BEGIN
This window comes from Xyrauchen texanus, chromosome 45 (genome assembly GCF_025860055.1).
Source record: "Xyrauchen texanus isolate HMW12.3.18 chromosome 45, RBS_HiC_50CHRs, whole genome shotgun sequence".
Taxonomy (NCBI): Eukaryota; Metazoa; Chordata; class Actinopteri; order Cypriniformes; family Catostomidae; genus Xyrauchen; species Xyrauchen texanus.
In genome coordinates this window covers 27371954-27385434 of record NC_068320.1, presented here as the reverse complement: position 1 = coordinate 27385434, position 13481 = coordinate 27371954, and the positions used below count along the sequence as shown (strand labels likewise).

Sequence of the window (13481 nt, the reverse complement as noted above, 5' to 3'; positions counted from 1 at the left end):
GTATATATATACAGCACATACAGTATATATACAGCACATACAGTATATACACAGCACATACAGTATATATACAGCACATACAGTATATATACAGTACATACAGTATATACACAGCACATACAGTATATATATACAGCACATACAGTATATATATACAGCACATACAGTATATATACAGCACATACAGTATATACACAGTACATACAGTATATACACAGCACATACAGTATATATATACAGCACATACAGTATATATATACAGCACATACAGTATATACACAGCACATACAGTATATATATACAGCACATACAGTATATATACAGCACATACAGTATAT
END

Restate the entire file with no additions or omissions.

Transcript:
This window comes from Xyrauchen texanus, chromosome 45 (genome assembly GCF_025860055.1).
Source record: "Xyrauchen texanus isolate HMW12.3.18 chromosome 45, RBS_HiC_50CHRs, whole genome shotgun sequence".
Taxonomy (NCBI): Eukaryota; Metazoa; Chordata; class Actinopteri; order Cypriniformes; family Catostomidae; genus Xyrauchen; species Xyrauchen texanus.
In genome coordinates this window covers 27371954-27385434 of record NC_068320.1, presented here as the reverse complement: position 1 = coordinate 27385434, position 13481 = coordinate 27371954, and the positions used below count along the sequence as shown (strand labels likewise).

Sequence of the window (13481 nt, the reverse complement as noted above, 5' to 3'; positions counted from 1 at the left end):
GTATATATATACAGCACATACAGTATATATACAGCACATACAGTATATACACAGCACATACAGTATATATACAGCACATACAGTATATATACAGTACATACAGTATATACACAGCACATACAGTATATATATACAGCACATACAGTATATATATACAGCACATACAGTATATATACAGCACATACAGTATATACACAGTACATACAGTATATACACAGCACATACAGTATATATATACAGCACATACAGTATATATATACAGCACATACAGTATATACACAGCACATACAGTATATATATACAGCACATACAGTATATATACAGCACATACAGTATAT